After a 20-year absence of giant pandas in Canada, the Toronto Zoo is getting ready to introduce Er Shun and Da Mao -- two adorable creatures on loan from China -- on May 18.

As anticipation for the exhibit builds, here are some facts to know about the creatures before zoo visitors get the chance to see them in action.

An endangered species:

As China’s population continues to surge, the giant pandas’ habitat is taken over by development. This also leads to shortages of bamboo -- and since a panda’s diet is 99 per cent bamboo, shortages of this food source could leave the animals with nothing to eat. Today, there is an estimated 1,600 giant pandas living in the wild, largely in China’s Yangtze River Basin. A further 300 live in captivity.

Naming of the pandas:

  • Following ancient Chinese tradition, giant panda cubs are not to be named until they have been alive for 100 days.
  • Five-year-old Er Shun is the female panda; her name means ‘double smoothness.’
  • Four-year-old Da Mao is the male panda; his name means ‘big fur.’
  • The name for a group of giant pandas is a sleuth or slot.

The animal kingdom’s most-fussy eaters:

  • At the Toronto Zoo, the giant pandas will be fed bamboo, Leaf Eater-brand biscuits, dog chow, apples and vitamins. They will be offered 93 to 141 pounds of bamboo daily.
  • The animals must spend 10 to 16 hours a day eating.
  • Giant pandas can defecate up to 40 times a day given their large diet.
  • The digestive system of a giant panda is more similar to that of a carnivore than an herbivore.

“Big bear cat”:

  • The Chinese call giant pandas “big bear cats.” They are given this nickname because their eyes are vertical slits, like a cat’s, rather than round pupils, like a bear’s.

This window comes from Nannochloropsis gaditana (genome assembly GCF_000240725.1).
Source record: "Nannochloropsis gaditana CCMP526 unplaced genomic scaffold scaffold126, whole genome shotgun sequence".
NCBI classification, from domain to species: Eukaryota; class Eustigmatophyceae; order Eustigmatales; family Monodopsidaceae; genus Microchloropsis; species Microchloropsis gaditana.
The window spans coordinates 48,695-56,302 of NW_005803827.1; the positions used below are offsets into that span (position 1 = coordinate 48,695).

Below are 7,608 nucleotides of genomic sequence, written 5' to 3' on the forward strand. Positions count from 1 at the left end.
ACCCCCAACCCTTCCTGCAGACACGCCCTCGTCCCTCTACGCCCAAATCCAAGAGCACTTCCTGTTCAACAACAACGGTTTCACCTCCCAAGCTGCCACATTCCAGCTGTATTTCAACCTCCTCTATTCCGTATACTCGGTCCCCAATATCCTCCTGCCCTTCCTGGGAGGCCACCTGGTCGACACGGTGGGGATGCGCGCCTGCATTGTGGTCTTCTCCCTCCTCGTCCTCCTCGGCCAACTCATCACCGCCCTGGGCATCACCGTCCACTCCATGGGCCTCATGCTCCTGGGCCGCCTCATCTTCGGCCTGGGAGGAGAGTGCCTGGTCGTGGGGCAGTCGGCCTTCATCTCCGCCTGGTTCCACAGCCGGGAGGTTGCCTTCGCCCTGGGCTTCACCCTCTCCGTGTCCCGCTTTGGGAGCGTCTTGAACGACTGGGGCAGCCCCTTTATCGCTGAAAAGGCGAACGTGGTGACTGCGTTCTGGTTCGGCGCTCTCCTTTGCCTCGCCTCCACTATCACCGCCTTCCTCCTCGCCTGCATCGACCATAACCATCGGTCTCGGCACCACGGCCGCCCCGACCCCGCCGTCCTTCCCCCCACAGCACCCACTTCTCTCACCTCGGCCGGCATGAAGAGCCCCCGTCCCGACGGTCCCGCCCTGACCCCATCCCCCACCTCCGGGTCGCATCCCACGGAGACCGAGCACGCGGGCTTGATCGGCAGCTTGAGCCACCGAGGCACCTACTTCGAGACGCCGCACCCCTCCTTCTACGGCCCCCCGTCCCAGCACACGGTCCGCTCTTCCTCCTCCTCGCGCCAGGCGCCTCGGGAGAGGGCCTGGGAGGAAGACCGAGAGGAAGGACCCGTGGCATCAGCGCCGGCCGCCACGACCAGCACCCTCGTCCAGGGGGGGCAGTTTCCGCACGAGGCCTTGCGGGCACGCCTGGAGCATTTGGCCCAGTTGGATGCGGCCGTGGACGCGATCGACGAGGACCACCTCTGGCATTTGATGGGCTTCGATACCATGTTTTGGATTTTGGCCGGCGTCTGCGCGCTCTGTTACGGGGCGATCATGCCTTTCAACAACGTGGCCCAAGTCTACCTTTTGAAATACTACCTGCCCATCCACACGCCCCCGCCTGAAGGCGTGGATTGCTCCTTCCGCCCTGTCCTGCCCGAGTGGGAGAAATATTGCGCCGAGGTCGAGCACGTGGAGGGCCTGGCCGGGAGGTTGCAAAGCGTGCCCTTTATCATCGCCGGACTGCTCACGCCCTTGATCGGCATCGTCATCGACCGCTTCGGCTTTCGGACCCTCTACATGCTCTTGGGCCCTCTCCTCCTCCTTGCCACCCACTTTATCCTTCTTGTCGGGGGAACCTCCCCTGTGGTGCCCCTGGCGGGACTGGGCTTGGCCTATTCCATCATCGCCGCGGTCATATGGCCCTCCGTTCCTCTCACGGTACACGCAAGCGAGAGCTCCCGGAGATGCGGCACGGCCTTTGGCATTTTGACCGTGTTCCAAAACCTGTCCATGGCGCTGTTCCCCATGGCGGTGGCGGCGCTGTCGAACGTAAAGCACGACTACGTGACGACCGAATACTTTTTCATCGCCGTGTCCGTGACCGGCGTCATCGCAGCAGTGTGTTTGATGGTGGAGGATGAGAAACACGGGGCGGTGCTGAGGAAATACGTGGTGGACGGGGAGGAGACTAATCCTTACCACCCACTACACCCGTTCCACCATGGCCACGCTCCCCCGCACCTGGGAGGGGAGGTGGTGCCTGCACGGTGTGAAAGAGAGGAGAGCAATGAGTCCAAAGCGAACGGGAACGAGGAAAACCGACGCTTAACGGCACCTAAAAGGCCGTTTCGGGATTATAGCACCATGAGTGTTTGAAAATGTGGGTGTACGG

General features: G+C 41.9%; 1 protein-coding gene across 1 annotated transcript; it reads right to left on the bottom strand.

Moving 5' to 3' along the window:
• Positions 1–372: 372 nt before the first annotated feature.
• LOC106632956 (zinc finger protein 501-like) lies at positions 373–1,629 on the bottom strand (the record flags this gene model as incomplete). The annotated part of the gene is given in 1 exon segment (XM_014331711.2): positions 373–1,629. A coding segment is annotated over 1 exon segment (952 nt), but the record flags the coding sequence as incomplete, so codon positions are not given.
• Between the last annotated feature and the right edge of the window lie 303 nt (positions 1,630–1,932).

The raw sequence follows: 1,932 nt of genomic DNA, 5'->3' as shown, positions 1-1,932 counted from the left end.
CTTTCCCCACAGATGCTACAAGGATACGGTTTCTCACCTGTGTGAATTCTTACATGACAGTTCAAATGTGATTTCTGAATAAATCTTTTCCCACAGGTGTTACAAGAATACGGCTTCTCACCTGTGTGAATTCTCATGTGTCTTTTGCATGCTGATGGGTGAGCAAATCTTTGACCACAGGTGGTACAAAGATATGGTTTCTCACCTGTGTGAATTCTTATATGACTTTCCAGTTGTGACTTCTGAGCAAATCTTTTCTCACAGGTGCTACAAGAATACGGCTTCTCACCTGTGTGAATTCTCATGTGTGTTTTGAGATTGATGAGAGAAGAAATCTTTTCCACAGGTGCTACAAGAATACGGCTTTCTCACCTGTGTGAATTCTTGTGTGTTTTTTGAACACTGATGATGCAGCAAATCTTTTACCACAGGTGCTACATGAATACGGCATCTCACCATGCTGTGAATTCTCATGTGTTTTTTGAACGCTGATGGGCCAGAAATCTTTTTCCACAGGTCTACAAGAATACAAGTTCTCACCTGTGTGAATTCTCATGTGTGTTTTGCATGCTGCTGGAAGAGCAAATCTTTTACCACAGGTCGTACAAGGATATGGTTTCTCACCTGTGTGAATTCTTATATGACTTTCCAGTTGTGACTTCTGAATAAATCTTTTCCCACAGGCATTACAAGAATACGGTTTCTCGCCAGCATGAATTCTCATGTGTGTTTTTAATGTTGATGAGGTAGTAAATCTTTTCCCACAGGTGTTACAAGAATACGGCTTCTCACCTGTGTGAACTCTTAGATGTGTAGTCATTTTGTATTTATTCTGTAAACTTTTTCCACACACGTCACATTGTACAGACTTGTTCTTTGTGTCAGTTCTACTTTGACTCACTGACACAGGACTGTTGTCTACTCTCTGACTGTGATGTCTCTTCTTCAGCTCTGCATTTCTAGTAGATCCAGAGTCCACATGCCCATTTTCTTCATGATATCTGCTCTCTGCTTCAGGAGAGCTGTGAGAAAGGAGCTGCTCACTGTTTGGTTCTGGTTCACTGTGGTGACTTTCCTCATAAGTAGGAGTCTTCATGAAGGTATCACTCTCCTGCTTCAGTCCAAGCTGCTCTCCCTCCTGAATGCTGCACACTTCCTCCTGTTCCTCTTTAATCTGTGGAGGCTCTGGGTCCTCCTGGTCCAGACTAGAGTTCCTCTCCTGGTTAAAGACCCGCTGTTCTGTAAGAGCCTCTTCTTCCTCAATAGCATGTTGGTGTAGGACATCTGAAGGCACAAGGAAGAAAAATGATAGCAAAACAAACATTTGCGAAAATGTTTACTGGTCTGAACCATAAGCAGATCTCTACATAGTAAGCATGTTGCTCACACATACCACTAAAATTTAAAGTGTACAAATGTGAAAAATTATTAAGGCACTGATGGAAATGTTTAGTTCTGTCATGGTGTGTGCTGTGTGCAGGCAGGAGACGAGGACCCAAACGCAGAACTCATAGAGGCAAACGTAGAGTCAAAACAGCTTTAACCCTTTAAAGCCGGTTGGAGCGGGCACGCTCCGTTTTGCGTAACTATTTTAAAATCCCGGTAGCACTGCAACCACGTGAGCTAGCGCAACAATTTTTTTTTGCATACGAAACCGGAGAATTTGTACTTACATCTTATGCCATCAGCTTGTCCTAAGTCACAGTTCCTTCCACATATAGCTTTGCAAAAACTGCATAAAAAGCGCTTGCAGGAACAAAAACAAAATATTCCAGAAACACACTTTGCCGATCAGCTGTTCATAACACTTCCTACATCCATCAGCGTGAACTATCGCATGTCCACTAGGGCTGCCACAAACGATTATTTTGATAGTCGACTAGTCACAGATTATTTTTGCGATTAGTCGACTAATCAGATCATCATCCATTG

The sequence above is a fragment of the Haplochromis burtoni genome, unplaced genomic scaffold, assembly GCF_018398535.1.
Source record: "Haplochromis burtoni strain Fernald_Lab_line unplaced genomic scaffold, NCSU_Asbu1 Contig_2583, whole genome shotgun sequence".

• Under a giant panda’s white fur, its skin is black and under the black fur, its skin is pink.
  • Giant pandas are born pink, hairless and blind.
  • The typical black-and-white colour pattern develops after about a month and they open their eyes when they are six to eight weeks old.


  • The animals are usually ready to breed between four and eight years of age and could remain reproductive until 20 years old.
  • The female panda may give birth to one or two giant panda cubs. Triplets are extremely rare.
  • Female pandas only produce an offspring every other year because the dependence of the cub on their mother prohibits breeding the following spring.
  • Newborns are 1/900th the size of their mother, making it one of the smallest newborn creatures relative to its mother’s size.

The cuddly creatures will spend a total of 10 years in Canada: five years at the Toronto Zoo and five at the Calgary Zoo.